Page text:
In our increasingly competitive business world, the reason some businesses thrive while others struggle to stay afloat can seem mysterious. However, the secret to surviving for these companies may be pretty simple: There are ways that entrepreneurs and venture capitalists can easily predict the next "grand slam" companies. As with other successful prediction strategies, you just need to follow a formula.
Here’s a detailed guide to using new technology to steal a slice of complacent, crowded markets.
Finding Your Competitive Advantage
High-performing organizations in a wide array of industries use certain strategies to find that perfect competitive advantage. As a result, they’re able to cement their positions as top performers in lucrative markets, contributing to their success. However, it’s important to avoid relying too much on affordability or branding as one of these competitive advantages – these usually aren’t quite innovative enough to keep struggling businesses alive.
So what’s the perfect formula to figure out your business’s competitive advantage and find a successful idea?
Some companies redefine entire markets – think about how Facebook, with its nearly 2 billion monthly active users, changed the landscape of social media, or how Uber reinvented the transportation industry. Others discover new channels to create a new slice of crowded markets, like Facebook advertising inside Messenger and WhatsApp, or Wrapify applying the busy market of advertising to a new channel: cars.
Among the most innovative ways to achieve a competitive advantage, however, is by using new technology to gain shares of complacent and overcrowded markets. If they analyze their focus market properly, both entrepreneurs and venture capitalists can follow a formula for future success and profitability.
Why Does It Works?
Using technology to take a piece of complacent markets tends to work better than redefining entire markets or discovering new channels in those markets. In fact, 72% of executives anticipate moderate or massive digital disruption of the media industry.
If you’re carving out a piece of an existing market, customers will already understand the market. This way, you’ll avoid the danger of trying to create a new channel and having it backfire, like when the creators of Google Home added audio ads and customers grew angry and swore off buying the device.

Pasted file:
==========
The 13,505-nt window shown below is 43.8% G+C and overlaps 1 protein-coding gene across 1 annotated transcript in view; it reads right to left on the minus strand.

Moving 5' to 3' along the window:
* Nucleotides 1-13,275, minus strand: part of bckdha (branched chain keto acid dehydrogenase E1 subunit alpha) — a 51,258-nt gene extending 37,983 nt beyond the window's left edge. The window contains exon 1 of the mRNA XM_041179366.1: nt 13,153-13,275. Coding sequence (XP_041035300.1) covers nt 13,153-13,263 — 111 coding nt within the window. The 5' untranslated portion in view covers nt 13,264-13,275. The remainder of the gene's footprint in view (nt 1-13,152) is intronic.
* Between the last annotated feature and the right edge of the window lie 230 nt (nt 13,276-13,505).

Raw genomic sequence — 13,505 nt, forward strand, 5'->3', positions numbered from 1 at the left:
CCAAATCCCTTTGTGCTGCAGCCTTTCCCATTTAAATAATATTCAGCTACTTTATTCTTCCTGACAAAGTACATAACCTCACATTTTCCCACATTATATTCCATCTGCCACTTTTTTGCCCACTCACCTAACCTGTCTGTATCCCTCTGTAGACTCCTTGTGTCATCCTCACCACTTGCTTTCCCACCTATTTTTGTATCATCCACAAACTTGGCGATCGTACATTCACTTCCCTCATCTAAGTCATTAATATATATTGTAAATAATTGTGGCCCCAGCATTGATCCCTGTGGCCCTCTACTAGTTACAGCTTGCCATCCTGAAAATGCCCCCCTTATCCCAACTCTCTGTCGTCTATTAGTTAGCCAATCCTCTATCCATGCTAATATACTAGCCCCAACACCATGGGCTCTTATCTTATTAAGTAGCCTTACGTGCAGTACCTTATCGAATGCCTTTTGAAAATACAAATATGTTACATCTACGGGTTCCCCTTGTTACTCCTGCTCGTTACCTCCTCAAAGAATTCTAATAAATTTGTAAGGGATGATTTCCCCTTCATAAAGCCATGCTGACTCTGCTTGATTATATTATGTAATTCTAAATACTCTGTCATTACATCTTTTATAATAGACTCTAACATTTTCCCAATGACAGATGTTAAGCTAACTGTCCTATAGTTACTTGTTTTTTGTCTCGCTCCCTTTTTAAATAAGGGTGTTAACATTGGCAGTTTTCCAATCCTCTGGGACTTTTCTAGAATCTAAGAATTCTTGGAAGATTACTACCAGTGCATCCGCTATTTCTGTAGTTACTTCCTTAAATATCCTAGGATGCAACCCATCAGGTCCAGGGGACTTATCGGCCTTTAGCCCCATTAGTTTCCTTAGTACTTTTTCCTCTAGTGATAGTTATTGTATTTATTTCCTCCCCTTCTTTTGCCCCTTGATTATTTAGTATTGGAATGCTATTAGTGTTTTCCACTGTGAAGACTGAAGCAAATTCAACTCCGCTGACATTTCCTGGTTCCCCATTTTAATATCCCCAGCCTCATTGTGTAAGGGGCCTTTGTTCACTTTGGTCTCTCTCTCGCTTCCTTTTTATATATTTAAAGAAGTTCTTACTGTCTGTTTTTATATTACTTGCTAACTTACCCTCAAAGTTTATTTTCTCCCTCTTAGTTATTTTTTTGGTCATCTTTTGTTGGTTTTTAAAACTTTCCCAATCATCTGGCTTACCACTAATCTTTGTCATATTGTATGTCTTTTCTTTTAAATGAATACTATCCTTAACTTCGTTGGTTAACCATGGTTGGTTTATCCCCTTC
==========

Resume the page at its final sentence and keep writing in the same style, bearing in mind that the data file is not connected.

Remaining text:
Certain complacent markets are ripe for disruption with technology. For instance, Wikipedia disrupted the encyclopedia market. This resulted in the previous industry leader, Encyclopedia Britannica, having to end its print editions after 244 years.
Who’s Doing It?
To master this strategy, it’s often helpful to take a look at other businesses that are already employing it.
Salesforce, for example, is a large company that regularly uses technology to carve out pieces of complacent, crowded markets. For example, the company disrupted a market previously dominated by vendors of large, installed CRM systems that relied on face-to-face meetings to close sales. Salesforce used phones and video conferencing to make contact and close deals, providing a level of convenience that ensured its eventual dominance: It currently holds nearly 20% if market share.
Doft, a mid-growth company that calls itself the “first real Uber for trucks and freight,” has also employed this strategy by disrupting the trucking industry with new technology. It connects shippers with independent owner-operator truck drivers via mobile app, bypassing more traditional means of shipping goods. Some of the major contributors to its success include real-time access to trucks, GPS tracking of shipments and instant rate confirmation as well as the convenience that the mobile app provides.
Our company, LeadCrunch, which is in its post-seed stage, is another company that uses technology to enter complacent markets. For instance, we apply artificial intelligence (AI) to lead generation, scoring and verification. Although the business model isn't new, its usage of AI is innovative in the lead generation markets, which contributes to its burgeoning success.
How Can I Do It?
Luckily, it’s pretty easy to check whether your business model or startup idea will fit into this lucrative paradigm. The main trick is to recognize patterns between your idea and ones that have already seen success.
First, you’ll want to research which markets out there are ready for disruption. Fortunately, there are a ton of articles that pretty much take care of this for you. Here’s a good place to start: Global tech leaders predict cloud computing (11%), mobile platforms and apps (9%), Internet of Things (IoT)/M2M (9%) and data and analytics (9%) will be the most disruptive technologies over the next few years.
Once you’ve selected a market to disrupt, you should investigate how to disrupt it. Thought leaders in the entrepreneurial community have created specific strategies to do this. For instance, take a look at Peter Thiel’s Zero to One, Clay Christensen’s The Innovator’s Dilemma and The Innovator’s Solution and Eric Ries’s The Lean Startup.
When you figure out the strategy that works best for you and your idea, all you need to do is follow it. Businesses that follow the paradigm of introducing new technology into an old market are lucrative for both entrepreneurs and venture capitalists. Once you recognize the pattern, you can predict the future.
Have you given this paradigm a try? What did you discover?